Chumbawamba Mix Politics And Power Rock

Eight-member band delivers its radical message from the stage, and throughout the club.

SAN FRANCISCO -- Usually when you enter the legendary Fillmore, you are greeted by a man with a pony tail who says, "Welcome to the Fillmore," and a metal trough filled with shiny apples for the taking.

But Chumbawamba's performance Sunday night offered something more than kind words and colorful fruit.

Sitting next to the apples was someone handing out literature for the Industrial Workers of the World. A few steps away, right beside the T-shirt stand, was an information table for Food Not Bombs. Upstairs, another table was selling alternative press magazines and newspapers with editorial policies that ranged from the far left to anarchy.

And if you could tear yourself away from the onslaught of political literature, there was a pretty good rock show to watch too.

The lightning-hot eight-piece band played to a sold-out auditorium that greeted each of their political statements with a rousing cheer. While the majority of the crowd was obviously most familiar with the songs off the new hit album Tubthumper, older, more outwardly political songs such as "Enough Is Enough" and "Ugh! Your Ugly Houses!" did not exactly go unnoticed.

At times, it seemed that these guys, who only recently discovered some measure of commercial success with their major label debut, were simply running through their classics.

Still, it was "Tubthumping," the mega-selling punk dance hit, which got the audience jumping and hollering like rowdy football fans. The song's theme of survival against the odds seemed particularly striking juxtaposed by such message-based songs as the homelessness sucks manifesto of "The Big Issue" and the daring commentary of "The Anti-Nazi Song."

Chumbawamba have taken some licks from the leftist community for dumbing down their political side on the new LP, but that was not clear at all Sunday.

While making their points crystal clear time and again, Chumbawamba kept the pace lively and played a good mix of their music, some of which dates as far back as the mid '80s when few in the States had even heard of them. If you couldn't groove off songs about English labor struggles, you most certainly could be entertained by the mock-sexy dancing of singers Danbert "The Cat" Nobacon and Alice Nutter. If jumping up and down like a mad fool wasn't your cup of tea, their was ample opportunity to enjoy lush background harmonies.

In fact, the harmonies of guitarist Boff, trumpeter Jude Abbott and keyboardist Lou Watts were often the most impressive part of the show. Already the best part of Tubthumper, especially when competing against the circus barking of Nobacon and percussionist Dunstan Bruce, the threesome really reach in and grab you, in effect pulling you into the energy on stage. The a capella presentations of "Homophobia" and "The Anti-Nazi Song" were filled with anger and passion tempered by intelligent lyrics, a fact that made it easy to see that they cut their teeth on British folk songs.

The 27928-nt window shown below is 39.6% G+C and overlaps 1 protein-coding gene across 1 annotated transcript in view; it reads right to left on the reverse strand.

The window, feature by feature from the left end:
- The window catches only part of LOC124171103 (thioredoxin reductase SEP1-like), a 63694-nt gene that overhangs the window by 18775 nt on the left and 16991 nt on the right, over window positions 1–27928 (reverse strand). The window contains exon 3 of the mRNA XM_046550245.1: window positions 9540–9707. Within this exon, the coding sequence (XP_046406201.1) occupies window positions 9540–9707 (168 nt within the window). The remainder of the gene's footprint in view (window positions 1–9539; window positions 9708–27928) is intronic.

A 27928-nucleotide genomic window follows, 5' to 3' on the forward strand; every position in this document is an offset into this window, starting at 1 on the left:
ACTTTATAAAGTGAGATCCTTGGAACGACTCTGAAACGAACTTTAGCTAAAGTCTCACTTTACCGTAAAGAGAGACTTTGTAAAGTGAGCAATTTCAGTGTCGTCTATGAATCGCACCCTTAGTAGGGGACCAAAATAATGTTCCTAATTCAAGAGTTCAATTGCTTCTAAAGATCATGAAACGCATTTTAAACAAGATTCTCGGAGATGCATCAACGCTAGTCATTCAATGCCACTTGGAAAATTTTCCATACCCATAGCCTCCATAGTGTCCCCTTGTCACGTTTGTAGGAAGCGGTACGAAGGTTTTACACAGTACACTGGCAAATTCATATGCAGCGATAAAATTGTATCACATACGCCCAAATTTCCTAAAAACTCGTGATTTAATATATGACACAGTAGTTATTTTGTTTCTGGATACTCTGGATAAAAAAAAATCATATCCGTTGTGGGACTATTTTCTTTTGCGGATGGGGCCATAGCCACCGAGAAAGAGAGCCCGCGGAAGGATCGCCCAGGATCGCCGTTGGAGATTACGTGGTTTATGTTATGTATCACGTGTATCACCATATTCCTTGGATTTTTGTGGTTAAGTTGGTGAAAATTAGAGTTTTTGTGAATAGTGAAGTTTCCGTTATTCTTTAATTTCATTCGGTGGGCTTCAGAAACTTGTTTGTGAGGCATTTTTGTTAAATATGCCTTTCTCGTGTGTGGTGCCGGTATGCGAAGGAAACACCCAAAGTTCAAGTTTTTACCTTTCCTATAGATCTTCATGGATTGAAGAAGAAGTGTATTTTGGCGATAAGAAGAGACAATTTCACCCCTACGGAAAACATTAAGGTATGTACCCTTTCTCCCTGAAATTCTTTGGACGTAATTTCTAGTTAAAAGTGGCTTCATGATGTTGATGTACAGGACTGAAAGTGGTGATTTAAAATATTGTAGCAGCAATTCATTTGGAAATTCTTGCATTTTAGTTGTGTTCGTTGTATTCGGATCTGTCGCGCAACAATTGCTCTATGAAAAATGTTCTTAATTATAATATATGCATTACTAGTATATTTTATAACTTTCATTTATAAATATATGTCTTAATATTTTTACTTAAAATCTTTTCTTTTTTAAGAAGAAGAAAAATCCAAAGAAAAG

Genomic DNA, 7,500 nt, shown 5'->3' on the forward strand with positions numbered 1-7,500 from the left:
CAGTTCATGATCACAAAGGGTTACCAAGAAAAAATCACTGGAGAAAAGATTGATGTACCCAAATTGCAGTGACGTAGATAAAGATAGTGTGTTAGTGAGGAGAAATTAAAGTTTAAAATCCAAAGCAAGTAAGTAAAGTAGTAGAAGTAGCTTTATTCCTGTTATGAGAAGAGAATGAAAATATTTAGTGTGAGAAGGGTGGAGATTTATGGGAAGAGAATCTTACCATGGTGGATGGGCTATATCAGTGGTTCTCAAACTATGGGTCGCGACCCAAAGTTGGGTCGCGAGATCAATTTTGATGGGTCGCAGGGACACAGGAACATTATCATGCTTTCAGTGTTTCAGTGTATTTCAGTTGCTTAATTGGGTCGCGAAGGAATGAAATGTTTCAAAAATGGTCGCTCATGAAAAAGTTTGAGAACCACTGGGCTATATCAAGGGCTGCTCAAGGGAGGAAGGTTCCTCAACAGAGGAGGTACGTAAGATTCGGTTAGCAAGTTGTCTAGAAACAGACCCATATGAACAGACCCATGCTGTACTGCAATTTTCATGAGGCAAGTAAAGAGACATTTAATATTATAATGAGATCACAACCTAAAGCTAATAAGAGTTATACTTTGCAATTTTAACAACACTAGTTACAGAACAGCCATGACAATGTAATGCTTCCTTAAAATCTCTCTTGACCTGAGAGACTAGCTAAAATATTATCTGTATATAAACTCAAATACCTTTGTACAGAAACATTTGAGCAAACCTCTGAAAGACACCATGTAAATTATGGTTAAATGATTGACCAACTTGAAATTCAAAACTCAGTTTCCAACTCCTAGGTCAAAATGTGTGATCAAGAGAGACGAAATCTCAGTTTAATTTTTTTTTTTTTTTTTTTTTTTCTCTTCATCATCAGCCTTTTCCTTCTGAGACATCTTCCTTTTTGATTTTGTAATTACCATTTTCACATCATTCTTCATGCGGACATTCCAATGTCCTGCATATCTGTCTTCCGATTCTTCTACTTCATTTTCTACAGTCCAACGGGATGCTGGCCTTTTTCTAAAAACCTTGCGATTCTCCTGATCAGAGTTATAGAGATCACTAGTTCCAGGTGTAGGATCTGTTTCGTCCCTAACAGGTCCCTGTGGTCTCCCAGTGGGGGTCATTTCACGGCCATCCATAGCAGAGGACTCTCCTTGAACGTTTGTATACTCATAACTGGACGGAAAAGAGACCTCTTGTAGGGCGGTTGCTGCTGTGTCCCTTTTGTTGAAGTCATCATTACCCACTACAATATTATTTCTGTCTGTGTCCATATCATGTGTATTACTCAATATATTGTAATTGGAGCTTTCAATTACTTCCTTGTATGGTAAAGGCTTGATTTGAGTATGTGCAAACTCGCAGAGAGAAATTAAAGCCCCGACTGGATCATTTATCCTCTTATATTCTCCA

And the trio did an excellent job of making their presence felt underneath the driving drums and guitar of such songs as "Mary, Mary" and "I Want More," giving the ears a place to relax when tired of slamming into the person next to you in the name of political change.

Early on, though, someone up front slammed a little too hard. "We seem to have had a fight up here in front," Nutter commented from the stage. "It looks to be over now. The women seem to have sorted it out. If you're looking for a fight," she continued, "please go somewhere else. We don't need to be fighting each other tonight.”

Chumbawamba had other people to attack that night. Nutter came out dressed in boxing gloves for the race-against-the-biological-clock-thriller "Timebomb." At about the mid-way point, Bruce announced the location of a protest which would address the recent use of pepper spray on anti-logging activists. Boff sang a few bars of "Candle in The Wind '97" (which he told the audience was one of their most requested songs.) before launching into the pop-punk song against the aristocracy, "Ugh! Your Ugly Houses!"

The show’s closer, "I Never Gave Up," was a stirring call to arms against those who oppress. Those in-the-know continued singing the political anthem while the band rested between sets.

Chumbawamba had done their job.

An excited group gathered outside John Lee Hooker’s Boom Boom Room, just down the block from the Fillmore, after the show. There they stood talking about what had just happened inside the club. "Never give up. Never. Give. Up!" Simone Hug, 26, said, summing up what she felt was the band's message that night.

"It was excellent and very inspiring" her sister Dominik Hug, 27 continued.

Another friend, 27-year-old Angie De Roche, put it another way, "It's just like Dominik said a few minutes ago: If Chumbawamba ran the world, everything would be OK!" [Wed., Nov. 5, 1997, 9:00 a.m. PST]